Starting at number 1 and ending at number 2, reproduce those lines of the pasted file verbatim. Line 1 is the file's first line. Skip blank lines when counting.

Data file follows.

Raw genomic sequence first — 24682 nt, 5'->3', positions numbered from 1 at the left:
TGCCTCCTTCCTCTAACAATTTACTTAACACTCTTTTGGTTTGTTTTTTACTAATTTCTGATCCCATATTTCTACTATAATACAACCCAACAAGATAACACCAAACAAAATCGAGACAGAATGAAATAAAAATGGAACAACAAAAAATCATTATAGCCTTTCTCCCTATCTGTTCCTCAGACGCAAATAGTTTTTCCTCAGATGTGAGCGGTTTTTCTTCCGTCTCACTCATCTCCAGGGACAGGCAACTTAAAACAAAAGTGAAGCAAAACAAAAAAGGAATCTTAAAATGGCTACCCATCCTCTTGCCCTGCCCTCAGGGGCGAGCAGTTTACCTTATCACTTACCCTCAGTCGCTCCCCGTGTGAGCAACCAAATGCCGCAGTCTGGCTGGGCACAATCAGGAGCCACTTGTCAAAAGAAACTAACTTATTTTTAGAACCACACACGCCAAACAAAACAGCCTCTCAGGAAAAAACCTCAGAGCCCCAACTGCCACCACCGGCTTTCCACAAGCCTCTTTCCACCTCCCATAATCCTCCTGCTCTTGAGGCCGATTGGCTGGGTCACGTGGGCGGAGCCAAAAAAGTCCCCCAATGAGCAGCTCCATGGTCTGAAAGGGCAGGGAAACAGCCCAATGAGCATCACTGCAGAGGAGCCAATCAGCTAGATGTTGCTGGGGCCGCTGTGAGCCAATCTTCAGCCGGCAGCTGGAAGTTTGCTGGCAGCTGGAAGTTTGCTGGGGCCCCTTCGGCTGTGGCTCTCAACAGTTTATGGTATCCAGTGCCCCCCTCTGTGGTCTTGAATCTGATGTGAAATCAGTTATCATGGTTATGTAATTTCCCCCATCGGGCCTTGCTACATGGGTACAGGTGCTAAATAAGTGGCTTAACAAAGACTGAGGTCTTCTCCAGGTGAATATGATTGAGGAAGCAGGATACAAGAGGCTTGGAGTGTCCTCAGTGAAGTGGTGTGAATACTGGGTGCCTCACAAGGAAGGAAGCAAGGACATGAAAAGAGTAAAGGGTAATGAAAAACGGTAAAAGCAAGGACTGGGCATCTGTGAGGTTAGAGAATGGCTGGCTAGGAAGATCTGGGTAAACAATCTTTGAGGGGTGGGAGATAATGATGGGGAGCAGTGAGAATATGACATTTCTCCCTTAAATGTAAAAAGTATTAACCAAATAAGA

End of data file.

Raw genomic sequence first — 24682 nt, 5'->3', positions numbered from 1 at the left:
TGCCTCCTTCCTCTAACAATTTACTTAACACTCTTTTGGTTTGTTTTTTACTAATTTCTGATCCCATATTTCTACTATAATACAACCCAACAAGATAACACCAAACAAAATCGAGACAGAATGAAATAAAAATGGAACAACAAAAAATCATTATAGCCTTTCTCCCTATCTGTTCCTCAGACGCAAATAGTTTTTCCTCAGATGTGAGCGGTTTTTCTTCCGTCTCACTCATCTCCAGGGACAGGCAACTTAAAACAAAAGTGAAGCAAAACAAAAAAGGAATCTTAAAATGGCTACCCATCCTCTTGCCCTGCCCTCAGGGGCGAGCAGTTTACCTTATCACTTACCCTCAGTCGCTCCCCGTGTGAGCAACCAAATGCCGCAGTCTGGCTGGGCACAATCAGGAGCCACTTGTCAAAAGAAACTAACTTATTTTTAGAACCACACACGCCAAACAAAACAGCCTCTCAGGAAAAAACCTCAGAGCCCCAACTGCCACCACCGGCTTTCCACAAGCCTCTTTCCACCTCCCATAATCCTCCTGCTCTTGAGGCCGATTGGCTGGGTCACGTGGGCGGAGCCAAAAAAGTCCCCCAATGAGCAGCTCCATGGTCTGAAAGGGCAGGGAAACAGCCCAATGAGCATCACTGCAGAGGAGCCAATCAGCTAGATGTTGCTGGGGCCGCTGTGAGCCAATCTTCAGCCGGCAGCTGGAAGTTTGCTGGCAGCTGGAAGTTTGCTGGGGCCCCTTCGGCTGTGGCTCTCAACAGTTTATGGTATCCAGTGCCCCCCTCTGTGGTCTTGAATCTGATGTGAAATCAGTTATCATGGTTATGTAATTTCCCCCATCGGGCCTTGCTACATGGGTACAGGTGCTAAATAAGTGGCTTAACAAAGACTGAGGTCTTCTCCAGGTGAATATGATTGAGGAAGCAGGATACAAGAGGCTTGGAGTGTCCTCAGTGAAGTGGTGTGAATACTGGGTGCCTCACAAGGAAGGAAGCAAGGACATGAAAAGAGTAAAGGGTAATGAAAAACGGTAAAAGCAAGGACTGGGCATCTGTGAGGTTAGAGAATGGCTGGCTAGGAAGATCTGGGTAAACAATCTTTGAGGGGTGGGAGATAATGATGGGGAGCAGTGAGAATATGACATTTCTCCCTTAAATGTAAAAAGTATTAACCAAATAAGA